[5] One would be apt to think indeed, that Parents shou’d take all possible care of their Childrens Education, not only for their sakes, but even for their own. And tho’ the Son convey the Name to Posterity, yet certainly a great Part of the Honour of their Families depends on their Daughters. ’tis the kindness of Education that binds our duty fastest on us: For the being instrumental to the bringing us into the World, is no matter of choice and therefore the less obliging: But to procure that we may live wisely and happily in it, and be capable of endless Joys hereafter, is a benefit we can never sufficiently acknowledge. To introduce poor Children into the World, and neglect to fence them against the temptations of it, and so leave them expos’d to temporal and eternal Miseries, is a wickedness, for which I want a Name; ’tis beneath Brutality; the Beasts are better natur’d for they take care of their off-spring, till they are capable of caring for themselves. And if Mothers had a due regard to their Posterity, how Great soever they are, they wou’d not think themselves too Good to perform what Nature requires, nor thro’ Pride and Delicacy remit the poor little one to the care of a Foster Parent. Or, if necessity inforce them to depute another to perform their Duty, they wou’d be as choice at least in the Manners and Inclinations, as they are in the complections of their Nurses, lest with their Milk they transfuse their Vices, and form in the Child such evil habits as will not easily be eradicated.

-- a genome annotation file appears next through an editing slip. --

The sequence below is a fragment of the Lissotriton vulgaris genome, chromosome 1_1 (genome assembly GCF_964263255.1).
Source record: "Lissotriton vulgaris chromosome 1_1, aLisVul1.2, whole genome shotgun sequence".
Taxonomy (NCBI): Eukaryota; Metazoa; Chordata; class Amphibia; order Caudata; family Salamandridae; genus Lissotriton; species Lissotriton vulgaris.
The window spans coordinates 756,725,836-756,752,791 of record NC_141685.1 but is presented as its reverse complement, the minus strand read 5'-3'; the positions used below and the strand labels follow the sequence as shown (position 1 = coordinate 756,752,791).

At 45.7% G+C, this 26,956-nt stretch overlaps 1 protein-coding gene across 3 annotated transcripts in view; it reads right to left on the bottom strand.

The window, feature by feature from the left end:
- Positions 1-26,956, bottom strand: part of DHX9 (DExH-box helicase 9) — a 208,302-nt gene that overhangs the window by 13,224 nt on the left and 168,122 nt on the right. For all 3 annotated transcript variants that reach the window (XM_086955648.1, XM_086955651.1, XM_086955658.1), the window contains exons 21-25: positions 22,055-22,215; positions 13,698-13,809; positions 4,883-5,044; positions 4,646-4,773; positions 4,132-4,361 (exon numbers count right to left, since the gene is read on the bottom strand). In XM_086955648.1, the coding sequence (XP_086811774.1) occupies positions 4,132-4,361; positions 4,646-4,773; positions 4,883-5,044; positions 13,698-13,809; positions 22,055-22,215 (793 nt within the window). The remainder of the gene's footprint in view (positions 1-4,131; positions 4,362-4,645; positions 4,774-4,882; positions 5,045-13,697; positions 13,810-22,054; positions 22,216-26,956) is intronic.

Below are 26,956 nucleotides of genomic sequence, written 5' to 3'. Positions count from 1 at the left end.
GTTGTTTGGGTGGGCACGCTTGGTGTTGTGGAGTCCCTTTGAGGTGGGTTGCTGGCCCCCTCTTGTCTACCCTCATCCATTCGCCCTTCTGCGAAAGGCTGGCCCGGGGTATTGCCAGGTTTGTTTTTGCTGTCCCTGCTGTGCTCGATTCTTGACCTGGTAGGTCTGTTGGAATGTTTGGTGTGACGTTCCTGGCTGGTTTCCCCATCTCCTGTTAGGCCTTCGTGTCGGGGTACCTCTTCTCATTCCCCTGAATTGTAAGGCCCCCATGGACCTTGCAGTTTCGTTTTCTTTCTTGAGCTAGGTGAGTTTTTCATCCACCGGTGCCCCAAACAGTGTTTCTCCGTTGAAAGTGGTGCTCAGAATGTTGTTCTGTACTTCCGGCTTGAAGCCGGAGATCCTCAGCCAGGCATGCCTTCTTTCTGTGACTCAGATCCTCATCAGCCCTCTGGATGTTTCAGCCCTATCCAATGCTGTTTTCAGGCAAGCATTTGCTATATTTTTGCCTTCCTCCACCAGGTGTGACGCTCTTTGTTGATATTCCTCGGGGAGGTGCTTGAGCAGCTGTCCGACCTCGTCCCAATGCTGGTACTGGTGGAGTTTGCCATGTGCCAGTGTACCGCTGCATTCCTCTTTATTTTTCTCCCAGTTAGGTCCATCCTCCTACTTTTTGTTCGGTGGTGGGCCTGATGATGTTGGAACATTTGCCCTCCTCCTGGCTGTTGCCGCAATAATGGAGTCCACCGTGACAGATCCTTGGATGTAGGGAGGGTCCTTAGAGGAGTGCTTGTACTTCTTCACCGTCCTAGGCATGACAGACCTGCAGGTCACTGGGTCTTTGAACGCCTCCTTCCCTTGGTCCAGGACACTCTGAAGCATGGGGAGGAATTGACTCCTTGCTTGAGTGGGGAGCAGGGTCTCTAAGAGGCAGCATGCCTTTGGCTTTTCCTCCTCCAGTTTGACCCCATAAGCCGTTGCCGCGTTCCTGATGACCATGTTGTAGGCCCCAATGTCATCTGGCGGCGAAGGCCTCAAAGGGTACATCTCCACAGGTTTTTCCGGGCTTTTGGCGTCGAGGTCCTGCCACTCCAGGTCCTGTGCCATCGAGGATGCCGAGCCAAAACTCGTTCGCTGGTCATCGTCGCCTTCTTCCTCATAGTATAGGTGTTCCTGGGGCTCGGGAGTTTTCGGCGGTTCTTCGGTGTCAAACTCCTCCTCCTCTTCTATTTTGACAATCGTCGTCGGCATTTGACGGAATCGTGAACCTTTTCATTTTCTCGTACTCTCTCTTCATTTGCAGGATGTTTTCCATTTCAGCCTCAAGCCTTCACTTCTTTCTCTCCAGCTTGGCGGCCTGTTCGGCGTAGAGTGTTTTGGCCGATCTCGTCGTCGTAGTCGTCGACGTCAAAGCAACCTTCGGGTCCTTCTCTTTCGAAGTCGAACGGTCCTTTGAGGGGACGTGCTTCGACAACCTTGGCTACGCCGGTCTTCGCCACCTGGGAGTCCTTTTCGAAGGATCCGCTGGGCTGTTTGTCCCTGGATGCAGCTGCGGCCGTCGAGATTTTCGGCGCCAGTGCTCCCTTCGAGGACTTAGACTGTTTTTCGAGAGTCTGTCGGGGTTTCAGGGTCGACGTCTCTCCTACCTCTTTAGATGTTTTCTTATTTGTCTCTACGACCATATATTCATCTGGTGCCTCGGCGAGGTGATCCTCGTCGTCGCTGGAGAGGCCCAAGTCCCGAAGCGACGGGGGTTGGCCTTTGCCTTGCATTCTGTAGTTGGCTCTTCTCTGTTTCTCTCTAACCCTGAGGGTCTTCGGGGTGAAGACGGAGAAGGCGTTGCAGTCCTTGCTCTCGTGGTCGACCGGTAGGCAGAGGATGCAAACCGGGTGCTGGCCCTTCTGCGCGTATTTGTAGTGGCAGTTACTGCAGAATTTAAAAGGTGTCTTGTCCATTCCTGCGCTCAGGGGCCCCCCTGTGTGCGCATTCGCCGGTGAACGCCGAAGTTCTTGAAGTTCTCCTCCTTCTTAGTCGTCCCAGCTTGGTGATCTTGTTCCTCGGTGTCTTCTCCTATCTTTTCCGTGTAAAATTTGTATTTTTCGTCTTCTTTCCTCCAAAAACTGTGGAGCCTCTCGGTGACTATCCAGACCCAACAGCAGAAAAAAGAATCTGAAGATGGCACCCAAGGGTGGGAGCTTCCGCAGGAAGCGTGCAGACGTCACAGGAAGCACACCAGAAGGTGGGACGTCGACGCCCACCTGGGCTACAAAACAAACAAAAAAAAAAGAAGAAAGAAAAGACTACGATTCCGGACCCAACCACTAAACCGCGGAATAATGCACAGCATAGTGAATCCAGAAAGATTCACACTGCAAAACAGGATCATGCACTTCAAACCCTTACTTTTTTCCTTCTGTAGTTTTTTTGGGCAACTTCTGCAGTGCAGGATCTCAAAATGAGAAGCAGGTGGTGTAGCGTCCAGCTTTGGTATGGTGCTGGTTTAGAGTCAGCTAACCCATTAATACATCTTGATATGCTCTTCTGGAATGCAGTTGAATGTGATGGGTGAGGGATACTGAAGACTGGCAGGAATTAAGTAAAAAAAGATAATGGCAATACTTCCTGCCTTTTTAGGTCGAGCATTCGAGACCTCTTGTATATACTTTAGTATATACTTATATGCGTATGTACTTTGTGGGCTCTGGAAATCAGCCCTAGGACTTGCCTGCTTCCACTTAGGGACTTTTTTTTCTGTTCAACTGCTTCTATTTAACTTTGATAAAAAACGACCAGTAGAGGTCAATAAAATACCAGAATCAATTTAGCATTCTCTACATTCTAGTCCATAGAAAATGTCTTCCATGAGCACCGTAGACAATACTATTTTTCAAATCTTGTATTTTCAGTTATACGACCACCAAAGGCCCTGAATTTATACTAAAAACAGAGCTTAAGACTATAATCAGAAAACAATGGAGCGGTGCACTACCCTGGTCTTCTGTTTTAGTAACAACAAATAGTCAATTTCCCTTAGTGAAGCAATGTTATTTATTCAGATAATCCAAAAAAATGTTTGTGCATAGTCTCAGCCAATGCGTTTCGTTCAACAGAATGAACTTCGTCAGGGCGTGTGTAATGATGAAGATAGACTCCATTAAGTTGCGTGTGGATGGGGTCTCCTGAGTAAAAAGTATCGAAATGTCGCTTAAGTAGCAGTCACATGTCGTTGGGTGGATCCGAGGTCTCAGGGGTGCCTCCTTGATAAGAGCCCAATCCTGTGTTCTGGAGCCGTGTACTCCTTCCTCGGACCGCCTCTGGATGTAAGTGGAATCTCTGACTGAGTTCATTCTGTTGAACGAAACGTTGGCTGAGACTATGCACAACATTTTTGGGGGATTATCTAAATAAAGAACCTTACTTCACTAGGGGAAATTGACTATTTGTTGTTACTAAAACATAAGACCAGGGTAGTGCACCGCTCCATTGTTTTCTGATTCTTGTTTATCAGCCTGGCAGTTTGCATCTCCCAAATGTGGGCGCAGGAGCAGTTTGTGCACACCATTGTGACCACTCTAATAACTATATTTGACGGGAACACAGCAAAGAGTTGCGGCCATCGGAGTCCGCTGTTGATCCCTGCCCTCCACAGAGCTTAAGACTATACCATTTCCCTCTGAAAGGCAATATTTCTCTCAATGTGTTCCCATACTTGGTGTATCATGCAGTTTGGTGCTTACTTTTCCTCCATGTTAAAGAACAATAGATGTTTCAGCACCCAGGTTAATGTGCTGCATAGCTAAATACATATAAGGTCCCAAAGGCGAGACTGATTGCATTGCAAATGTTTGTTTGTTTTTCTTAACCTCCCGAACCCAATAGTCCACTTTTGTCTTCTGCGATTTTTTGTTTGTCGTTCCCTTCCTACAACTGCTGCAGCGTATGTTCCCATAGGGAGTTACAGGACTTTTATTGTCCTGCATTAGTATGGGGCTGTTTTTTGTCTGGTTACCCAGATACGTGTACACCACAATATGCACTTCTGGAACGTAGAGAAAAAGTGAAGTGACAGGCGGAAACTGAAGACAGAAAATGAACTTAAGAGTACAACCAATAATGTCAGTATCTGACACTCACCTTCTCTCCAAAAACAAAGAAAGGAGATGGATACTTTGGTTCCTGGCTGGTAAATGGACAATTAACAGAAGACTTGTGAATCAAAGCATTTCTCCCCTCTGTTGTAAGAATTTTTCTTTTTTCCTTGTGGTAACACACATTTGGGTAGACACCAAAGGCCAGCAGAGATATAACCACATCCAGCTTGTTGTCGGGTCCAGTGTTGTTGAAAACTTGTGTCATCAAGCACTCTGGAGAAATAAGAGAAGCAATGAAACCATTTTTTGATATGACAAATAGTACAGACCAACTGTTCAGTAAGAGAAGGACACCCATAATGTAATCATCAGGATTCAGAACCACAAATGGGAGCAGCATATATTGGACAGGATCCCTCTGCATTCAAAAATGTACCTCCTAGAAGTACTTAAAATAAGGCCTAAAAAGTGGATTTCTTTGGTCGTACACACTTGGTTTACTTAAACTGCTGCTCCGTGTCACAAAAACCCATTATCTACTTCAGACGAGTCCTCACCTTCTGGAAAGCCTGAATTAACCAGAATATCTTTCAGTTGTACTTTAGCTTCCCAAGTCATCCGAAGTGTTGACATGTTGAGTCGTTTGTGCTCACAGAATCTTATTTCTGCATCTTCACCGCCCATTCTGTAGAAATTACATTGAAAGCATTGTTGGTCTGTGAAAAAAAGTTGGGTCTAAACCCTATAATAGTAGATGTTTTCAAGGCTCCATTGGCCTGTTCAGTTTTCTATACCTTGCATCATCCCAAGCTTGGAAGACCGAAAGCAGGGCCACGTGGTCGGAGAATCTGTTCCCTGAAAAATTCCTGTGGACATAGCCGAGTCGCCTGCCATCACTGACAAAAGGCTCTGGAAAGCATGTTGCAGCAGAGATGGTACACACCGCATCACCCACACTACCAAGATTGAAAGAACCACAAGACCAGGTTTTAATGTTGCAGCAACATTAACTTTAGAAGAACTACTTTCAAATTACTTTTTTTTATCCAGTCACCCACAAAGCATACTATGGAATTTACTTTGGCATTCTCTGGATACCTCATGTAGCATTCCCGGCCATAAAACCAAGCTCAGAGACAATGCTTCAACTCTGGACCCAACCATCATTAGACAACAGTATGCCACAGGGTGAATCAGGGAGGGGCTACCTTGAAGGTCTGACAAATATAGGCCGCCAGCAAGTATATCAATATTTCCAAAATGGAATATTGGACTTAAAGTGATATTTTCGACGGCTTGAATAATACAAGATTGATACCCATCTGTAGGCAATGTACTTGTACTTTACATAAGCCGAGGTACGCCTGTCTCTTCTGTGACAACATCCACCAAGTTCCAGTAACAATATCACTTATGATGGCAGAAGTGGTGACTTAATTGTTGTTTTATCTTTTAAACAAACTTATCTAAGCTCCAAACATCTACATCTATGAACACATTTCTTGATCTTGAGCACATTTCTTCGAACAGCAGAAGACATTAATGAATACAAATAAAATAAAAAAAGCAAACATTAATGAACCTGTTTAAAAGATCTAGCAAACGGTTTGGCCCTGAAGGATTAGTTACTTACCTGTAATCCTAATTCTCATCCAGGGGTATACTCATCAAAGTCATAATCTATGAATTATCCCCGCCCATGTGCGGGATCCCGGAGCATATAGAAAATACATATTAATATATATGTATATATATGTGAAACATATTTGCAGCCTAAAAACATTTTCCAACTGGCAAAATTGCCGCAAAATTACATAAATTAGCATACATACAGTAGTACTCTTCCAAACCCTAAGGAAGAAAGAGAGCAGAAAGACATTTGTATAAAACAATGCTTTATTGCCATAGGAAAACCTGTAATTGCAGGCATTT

[6] Nature as bad as it is and as much as it is complain’d of, is so far improveable by the grace of God, upon our honest and hearty endeavours, that if we are not wanting to our selves, we mai all in some, tho’ not in an equal measure, be instruments of his Glory, Blessings to this World, and capable of eternal Blessedness in that to come. But if our Nature is spoil’d, instead of being improv’d at first; if from our Infancy we are nurs’d up in Ignorance and Vanity; are taught to be Proud and Petulent, Delicate and Fantastick, Humorous and Inconstant, ’Tis not strange that the ill effects of this conduct appear in all the future Actions of our Lives. And seeing it is Ignorance, either habitual or or actual, which is the cause of all sin, how are they like to escape this, who are bred up in that? That therefore Women are unprofitable to most, and a plague and dishonour to some Men is not much to be regretted on account of the Men, because ’tis the product of their own folly, in denying them the benefits of an ingenuous and liberal Education, the most effectual means to direct them into, and to secure their progress in the way of Vertue.